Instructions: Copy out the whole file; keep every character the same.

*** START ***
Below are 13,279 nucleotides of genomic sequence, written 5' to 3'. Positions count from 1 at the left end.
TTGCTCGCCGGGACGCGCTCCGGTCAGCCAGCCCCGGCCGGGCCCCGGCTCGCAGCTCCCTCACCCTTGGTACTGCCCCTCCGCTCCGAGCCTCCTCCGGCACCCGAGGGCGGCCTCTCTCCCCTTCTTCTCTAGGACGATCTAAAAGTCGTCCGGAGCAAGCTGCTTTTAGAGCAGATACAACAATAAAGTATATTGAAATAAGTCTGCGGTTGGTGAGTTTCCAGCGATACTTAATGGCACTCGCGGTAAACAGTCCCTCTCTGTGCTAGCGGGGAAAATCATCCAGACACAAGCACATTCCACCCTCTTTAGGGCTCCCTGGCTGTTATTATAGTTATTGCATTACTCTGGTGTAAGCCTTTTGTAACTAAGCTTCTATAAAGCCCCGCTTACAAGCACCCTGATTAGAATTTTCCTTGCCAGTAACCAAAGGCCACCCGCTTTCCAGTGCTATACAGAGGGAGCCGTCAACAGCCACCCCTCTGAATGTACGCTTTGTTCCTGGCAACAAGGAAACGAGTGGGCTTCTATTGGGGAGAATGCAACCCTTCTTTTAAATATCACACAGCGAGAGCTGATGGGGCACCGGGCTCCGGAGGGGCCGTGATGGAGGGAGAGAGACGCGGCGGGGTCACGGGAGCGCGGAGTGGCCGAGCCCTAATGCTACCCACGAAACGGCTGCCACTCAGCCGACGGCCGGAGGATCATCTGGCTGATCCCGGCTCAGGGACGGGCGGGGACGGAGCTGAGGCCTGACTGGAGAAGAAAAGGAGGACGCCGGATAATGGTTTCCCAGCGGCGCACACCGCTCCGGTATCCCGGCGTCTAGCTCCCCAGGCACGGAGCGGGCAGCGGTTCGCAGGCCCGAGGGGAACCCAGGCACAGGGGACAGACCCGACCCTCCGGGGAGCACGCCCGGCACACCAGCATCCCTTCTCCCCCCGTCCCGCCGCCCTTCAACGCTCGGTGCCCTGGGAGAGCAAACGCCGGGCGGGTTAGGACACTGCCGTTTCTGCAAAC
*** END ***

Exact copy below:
Below are 13,279 nucleotides of genomic sequence, written 5' to 3'. Positions count from 1 at the left end.
TTGCTCGCCGGGACGCGCTCCGGTCAGCCAGCCCCGGCCGGGCCCCGGCTCGCAGCTCCCTCACCCTTGGTACTGCCCCTCCGCTCCGAGCCTCCTCCGGCACCCGAGGGCGGCCTCTCTCCCCTTCTTCTCTAGGACGATCTAAAAGTCGTCCGGAGCAAGCTGCTTTTAGAGCAGATACAACAATAAAGTATATTGAAATAAGTCTGCGGTTGGTGAGTTTCCAGCGATACTTAATGGCACTCGCGGTAAACAGTCCCTCTCTGTGCTAGCGGGGAAAATCATCCAGACACAAGCACATTCCACCCTCTTTAGGGCTCCCTGGCTGTTATTATAGTTATTGCATTACTCTGGTGTAAGCCTTTTGTAACTAAGCTTCTATAAAGCCCCGCTTACAAGCACCCTGATTAGAATTTTCCTTGCCAGTAACCAAAGGCCACCCGCTTTCCAGTGCTATACAGAGGGAGCCGTCAACAGCCACCCCTCTGAATGTACGCTTTGTTCCTGGCAACAAGGAAACGAGTGGGCTTCTATTGGGGAGAATGCAACCCTTCTTTTAAATATCACACAGCGAGAGCTGATGGGGCACCGGGCTCCGGAGGGGCCGTGATGGAGGGAGAGAGACGCGGCGGGGTCACGGGAGCGCGGAGTGGCCGAGCCCTAATGCTACCCACGAAACGGCTGCCACTCAGCCGACGGCCGGAGGATCATCTGGCTGATCCCGGCTCAGGGACGGGCGGGGACGGAGCTGAGGCCTGACTGGAGAAGAAAAGGAGGACGCCGGATAATGGTTTCCCAGCGGCGCACACCGCTCCGGTATCCCGGCGTCTAGCTCCCCAGGCACGGAGCGGGCAGCGGTTCGCAGGCCCGAGGGGAACCCAGGCACAGGGGACAGACCCGACCCTCCGGGGAGCACGCCCGGCACACCAGCATCCCTTCTCCCCCCGTCCCGCCGCCCTTCAACGCTCGGTGCCCTGGGAGAGCAAACGCCGGGCGGGTTAGGACACTGCCGTTTCTGCAAAC